Exposure time 1/125 Sec.

Industrial heritage: Zollern colliery

Submitted by Jürgen Tenckhoff on Mon, 09/19/2022 - 18:29

The disused coal mine Zeche Zollern in Dortmund is one of the most architecturally remarkable pits in the Ruhr area. The park-like facility with its impressive Art Nouveau buildings still shows today that it was built as a model colliery around 1900 and was intended to show both economic strength and progress.

We visited the facility with our friends from Herne, the photographers Renate and Jürgen Saibic, whom we met many years ago on Easter Island in Chile.

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Hydroelectric power in Rjukan

Submitted by Jürgen Tenckhoff on Sun, 08/07/2022 - 19:49

In Rjukan, everything revolves around electricity, just as we like it :-) The Vemork hydroelectric power station, built in 1911, was the largest in the world at the time and right in town you can see the Såheim hydroelectric power station today.

The Gaustabanen take you up the 1,900 meter high Gaustatoppen. We are lucky, the railways and access have just started seasonal operation and our summit ascent leads first over serpentines to 1170 m, then with railway 1 horizontally 850 meters into the mountain and from there with a funicular at 39° 1050 m wide and 850 meters high.

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North Cape Horn and Kirkeporten

Submitted by Jürgen Tenckhoff on Wed, 07/13/2022 - 15:13

The rock formation of Kirkeporten is a highlight that is easy to hike from Skarsvåg. Once you have reached this stretch of coast, Kirkeporten offers a very special view: through it you can see over the Mefjord to the North Cape plateau, about six kilometers away, with its famous North Cape Horn.

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The Externsteine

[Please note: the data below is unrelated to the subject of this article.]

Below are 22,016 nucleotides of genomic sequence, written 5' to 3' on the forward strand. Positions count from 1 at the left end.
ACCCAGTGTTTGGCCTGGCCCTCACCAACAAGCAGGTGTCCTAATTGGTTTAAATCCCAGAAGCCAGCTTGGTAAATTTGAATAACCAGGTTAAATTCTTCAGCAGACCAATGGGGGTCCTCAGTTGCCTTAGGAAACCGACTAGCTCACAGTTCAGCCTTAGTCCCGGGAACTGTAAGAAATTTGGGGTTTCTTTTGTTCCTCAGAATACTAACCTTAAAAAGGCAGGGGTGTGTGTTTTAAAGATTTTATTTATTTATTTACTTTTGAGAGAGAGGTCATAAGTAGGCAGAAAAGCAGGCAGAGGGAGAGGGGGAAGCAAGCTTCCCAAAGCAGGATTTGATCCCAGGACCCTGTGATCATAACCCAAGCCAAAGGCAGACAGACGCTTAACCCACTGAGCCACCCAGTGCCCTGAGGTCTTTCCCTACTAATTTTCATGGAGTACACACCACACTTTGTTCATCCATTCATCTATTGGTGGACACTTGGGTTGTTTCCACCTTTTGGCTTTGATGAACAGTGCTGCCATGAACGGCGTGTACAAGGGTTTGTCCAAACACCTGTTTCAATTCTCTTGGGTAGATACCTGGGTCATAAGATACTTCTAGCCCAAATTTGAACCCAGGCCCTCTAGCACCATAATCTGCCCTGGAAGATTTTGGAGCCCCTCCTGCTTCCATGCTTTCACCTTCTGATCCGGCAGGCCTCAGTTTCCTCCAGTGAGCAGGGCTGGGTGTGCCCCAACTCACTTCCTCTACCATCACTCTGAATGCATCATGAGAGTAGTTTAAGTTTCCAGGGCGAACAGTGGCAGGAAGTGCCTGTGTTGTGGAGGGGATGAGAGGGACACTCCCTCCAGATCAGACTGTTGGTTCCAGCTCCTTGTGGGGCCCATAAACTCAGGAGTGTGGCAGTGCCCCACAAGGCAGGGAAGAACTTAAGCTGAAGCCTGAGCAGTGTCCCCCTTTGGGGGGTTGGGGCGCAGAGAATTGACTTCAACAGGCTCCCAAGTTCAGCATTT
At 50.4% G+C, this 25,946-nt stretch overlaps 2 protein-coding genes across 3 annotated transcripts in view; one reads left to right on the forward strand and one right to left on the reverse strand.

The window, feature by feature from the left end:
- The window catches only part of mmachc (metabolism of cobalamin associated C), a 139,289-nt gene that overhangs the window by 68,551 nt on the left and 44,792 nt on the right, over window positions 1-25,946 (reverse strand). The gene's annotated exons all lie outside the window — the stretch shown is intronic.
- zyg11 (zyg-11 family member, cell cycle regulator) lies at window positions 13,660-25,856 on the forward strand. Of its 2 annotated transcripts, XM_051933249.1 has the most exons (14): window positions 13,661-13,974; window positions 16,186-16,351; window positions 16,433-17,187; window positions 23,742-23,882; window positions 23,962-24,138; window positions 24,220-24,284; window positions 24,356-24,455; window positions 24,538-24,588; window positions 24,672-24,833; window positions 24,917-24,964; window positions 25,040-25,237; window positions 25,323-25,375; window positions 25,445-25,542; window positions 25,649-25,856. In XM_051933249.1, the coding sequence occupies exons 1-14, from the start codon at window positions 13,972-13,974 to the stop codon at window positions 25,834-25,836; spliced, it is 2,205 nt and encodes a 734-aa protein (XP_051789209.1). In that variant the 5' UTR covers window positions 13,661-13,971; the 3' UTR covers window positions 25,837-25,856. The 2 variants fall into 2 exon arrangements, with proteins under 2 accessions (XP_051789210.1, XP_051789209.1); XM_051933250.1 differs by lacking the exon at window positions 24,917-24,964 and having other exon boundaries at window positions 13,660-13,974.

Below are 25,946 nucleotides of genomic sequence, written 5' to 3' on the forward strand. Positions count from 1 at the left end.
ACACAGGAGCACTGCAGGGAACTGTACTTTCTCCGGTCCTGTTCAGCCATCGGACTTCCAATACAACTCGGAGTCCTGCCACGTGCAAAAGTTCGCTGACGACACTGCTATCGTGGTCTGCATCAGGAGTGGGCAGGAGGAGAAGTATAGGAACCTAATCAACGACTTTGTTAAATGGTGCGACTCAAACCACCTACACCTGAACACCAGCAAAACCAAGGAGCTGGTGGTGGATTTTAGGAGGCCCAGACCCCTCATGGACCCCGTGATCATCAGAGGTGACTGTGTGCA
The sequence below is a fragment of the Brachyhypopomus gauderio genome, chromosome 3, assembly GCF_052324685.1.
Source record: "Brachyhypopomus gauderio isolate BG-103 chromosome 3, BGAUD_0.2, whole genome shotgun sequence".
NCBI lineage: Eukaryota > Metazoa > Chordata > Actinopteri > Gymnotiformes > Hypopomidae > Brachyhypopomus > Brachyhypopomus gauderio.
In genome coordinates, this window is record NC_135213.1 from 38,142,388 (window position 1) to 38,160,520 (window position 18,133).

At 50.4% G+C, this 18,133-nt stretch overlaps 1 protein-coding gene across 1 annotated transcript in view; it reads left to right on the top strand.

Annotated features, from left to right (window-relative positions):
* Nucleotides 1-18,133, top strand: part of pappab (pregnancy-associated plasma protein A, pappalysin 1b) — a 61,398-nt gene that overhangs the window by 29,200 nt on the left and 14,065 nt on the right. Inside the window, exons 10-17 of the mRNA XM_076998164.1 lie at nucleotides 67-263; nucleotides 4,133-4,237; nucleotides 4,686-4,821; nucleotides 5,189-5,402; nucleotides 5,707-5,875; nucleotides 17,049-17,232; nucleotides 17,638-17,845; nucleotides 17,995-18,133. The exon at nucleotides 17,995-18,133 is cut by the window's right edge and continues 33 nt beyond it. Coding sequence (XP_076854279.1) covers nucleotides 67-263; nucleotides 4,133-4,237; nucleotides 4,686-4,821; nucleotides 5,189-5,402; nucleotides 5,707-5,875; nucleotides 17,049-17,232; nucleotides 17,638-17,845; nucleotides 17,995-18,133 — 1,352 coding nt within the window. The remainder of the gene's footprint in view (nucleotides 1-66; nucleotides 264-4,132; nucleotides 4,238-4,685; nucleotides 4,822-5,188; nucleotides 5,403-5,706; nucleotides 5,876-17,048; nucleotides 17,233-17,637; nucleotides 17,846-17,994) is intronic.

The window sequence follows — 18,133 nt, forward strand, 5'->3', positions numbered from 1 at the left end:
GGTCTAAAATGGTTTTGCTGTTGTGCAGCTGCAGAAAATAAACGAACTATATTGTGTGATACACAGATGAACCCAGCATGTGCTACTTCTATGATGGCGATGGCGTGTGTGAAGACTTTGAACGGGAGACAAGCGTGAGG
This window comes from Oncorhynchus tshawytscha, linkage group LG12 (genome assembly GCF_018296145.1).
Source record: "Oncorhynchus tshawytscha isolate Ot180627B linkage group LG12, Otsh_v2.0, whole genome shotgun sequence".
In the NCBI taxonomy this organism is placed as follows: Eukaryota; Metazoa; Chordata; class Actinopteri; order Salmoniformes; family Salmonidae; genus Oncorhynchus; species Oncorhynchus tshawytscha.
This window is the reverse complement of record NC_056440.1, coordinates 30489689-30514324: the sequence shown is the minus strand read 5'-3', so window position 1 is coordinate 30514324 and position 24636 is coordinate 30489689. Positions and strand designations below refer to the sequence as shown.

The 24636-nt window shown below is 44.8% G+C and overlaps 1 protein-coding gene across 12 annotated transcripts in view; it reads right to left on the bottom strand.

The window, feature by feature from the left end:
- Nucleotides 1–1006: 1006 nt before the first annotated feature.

Submitted by Jürgen Tenckhoff on Thu, 04/28/2022 - 20:48
Located in the north-east of North Rhine-Westphalia, in the southern part of the Lippe district, the Externsteine ​​have enchanted the people living here and also visitors for thousands of years and serve as the basis for many myths, fairy tales and sagas.
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Atomic bomb over Nagasaki

Submitted by Jürgen Tenckhoff on Sun, 02/27/2022 - 14:18

The second atomic bomb dropped by the Americans over Japan was nicknamed Fat Man and when it was dropped on August 9, 1945 in Nagasaki, it killed 36,000 people immediately and countless later, who ultimately died as a result of the radioactivity.

Nagasaki was chosen by the Americans because, in addition to its economic importance, the location of the city and its surrounding mountain slopes promised the maximum destructive effect of the dropped atomic bomb.

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Nagasaki after the World War

Submitted by Jürgen Tenckhoff on Thu, 02/24/2022 - 18:05

Originally an insignificant fishing village, Nagasaki experienced a sustained boom with the arrival of the Portuguese in the mid-16th century. This is considered to be the first contact between Europeans and Japanese ever. The missionary F. Xavier founded the basis for the Jesuit missionary work there and soon Christian churches and nursing homes were established. This went hand-in-hand with the growing prosperity of the small town, which did not go unnoticed by the mighty of Japan, and thus not without consequences for the peaceful community of Nagasaki.

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